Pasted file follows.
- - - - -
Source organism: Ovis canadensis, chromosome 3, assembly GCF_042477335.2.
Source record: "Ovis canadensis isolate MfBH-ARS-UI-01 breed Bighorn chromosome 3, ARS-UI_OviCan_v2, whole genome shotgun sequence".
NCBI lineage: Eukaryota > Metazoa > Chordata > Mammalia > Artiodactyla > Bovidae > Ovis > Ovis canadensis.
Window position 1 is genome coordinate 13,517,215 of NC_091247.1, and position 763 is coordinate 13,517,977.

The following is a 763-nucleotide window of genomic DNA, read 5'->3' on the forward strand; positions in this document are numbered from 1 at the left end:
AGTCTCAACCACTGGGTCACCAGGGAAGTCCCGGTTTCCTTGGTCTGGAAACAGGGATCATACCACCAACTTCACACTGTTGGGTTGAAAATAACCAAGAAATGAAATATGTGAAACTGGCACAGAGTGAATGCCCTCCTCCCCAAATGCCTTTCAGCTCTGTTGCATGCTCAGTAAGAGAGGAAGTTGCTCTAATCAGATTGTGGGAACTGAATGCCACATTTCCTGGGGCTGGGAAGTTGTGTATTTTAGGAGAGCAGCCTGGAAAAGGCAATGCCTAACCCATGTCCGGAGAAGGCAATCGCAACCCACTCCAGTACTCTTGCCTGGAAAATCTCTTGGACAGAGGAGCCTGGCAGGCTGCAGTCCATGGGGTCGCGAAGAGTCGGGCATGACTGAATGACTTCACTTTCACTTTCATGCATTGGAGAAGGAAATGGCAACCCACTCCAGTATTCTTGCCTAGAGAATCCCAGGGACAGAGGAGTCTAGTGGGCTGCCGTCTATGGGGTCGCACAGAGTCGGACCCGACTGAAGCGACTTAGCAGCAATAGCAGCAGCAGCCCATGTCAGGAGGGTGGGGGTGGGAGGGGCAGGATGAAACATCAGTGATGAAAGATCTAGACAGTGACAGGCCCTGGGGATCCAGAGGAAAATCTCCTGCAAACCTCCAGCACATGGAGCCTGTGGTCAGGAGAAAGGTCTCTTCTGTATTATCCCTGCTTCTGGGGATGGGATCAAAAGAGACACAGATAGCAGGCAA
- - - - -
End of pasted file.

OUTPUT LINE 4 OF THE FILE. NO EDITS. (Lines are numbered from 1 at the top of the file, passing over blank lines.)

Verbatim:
Window position 1 is genome coordinate 13,517,215 of NC_091247.1, and position 763 is coordinate 13,517,977.